P: Improving efficiency of all processes/systems (administrative, operational, financial, etc.) using systems such as Agile; implementing metrics (e.g. OKRs, KPIs) to ensure high performance; long-term strategic planning frameworks (e.g. SWOT, VRIO); selecting and developing an organizational structure.
N: Internal: focus on culture, talent retention and development. External: Community relations and charitable giving.
T: Client retention focus; brand management, and business-trend monitoring.
Stage 4: Growth/Expansion
In this stage, a business may now focus on scaling or direct the company to a sustainable level with new staff that allows more hands-off ownership.
P: Replicating established processes and systems. Evaluating benefits of scaling (Scale & Scope Analysis)
N: Creating a talent pipeline. Continued focus on talent retention and development. Creating referral ecosystem; Establishing Board of directors. Setting up remote teams.
T: Aggressive focus on strategic innovation, technology, digital transformation. Change Management communication strategy
Stage 5: Maturity/Selling
In this stage, a business now has managerial talent, well-developed systems, and substantial financial resource; the central concern is how to manage their financial gains, maintain a healthy culture and potentially sell the company.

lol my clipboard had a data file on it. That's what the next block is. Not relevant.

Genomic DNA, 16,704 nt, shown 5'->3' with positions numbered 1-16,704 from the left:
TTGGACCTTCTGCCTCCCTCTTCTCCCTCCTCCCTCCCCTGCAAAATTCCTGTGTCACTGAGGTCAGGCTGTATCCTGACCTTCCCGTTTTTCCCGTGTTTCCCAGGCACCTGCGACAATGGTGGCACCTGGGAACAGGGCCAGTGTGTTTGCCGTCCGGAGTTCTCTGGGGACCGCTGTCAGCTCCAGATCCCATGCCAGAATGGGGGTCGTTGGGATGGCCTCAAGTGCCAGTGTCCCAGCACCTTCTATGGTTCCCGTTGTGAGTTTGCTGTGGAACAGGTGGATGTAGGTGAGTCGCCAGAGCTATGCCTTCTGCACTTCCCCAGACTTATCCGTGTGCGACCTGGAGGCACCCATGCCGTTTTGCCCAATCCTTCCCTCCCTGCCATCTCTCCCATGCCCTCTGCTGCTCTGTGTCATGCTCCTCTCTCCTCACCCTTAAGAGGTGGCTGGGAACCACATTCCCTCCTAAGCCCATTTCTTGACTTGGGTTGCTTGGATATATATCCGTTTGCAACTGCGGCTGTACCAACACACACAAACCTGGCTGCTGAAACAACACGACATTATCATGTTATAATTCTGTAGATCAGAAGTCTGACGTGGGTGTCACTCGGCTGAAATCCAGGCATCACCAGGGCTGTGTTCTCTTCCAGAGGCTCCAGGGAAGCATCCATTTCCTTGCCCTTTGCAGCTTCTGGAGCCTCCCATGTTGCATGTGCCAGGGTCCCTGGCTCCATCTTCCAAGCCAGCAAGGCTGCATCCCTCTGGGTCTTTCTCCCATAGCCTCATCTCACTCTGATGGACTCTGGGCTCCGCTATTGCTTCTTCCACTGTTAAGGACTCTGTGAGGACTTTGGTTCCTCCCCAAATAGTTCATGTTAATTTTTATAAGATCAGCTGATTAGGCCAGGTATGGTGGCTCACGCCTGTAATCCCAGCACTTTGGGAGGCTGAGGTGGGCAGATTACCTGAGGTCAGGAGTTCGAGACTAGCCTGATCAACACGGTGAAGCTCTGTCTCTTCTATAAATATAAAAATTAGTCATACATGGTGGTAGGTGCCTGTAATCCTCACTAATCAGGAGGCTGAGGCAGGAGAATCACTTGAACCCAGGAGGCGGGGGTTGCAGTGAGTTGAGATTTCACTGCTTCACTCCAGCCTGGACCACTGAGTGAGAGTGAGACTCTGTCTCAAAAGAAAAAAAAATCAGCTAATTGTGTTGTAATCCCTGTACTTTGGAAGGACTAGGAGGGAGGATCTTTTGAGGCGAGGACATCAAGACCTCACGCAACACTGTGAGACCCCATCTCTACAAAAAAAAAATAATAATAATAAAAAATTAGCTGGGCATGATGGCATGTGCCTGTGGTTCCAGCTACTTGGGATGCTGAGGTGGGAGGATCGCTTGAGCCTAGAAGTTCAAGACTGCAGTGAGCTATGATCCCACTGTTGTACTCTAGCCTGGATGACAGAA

P: Determining EBITA Score; revolving growth strategy around increasing this score. Establishing succession management plan
N: Sourcing potential buyers and incoming C Suite.
T: Creating interest; Negotiation; Reputation and Brand Management
Awareness to Action International works with clients to analyze their Instinctual Bias profile (of individuals, teams, and the organization) and then create strategies for addressing the issues outlined in this article. Once you understand the Instinctual Biases, we can help you apply them to business planning in a variety of ways, including:
1. Identify the dominant Instinctual Biases of your leadership team, it’s members, and the business as a whole. Which Instinctual Bias might you have a tendency to ignore or neglect?
2. Identify the stage that your business is currently in and clarify the specific needs/solutions across all three domains (Preserving, Navigating and Transmitting). What is the risk of neglecting any one Instinctual Bias at this particular stage? How can you mitigate against this risk?
3. Develop simple, measurable strategies across each instinctual domain at your stage of business.
Contact us at info@Awarenesstoaction.com or firstname.lastname@example.org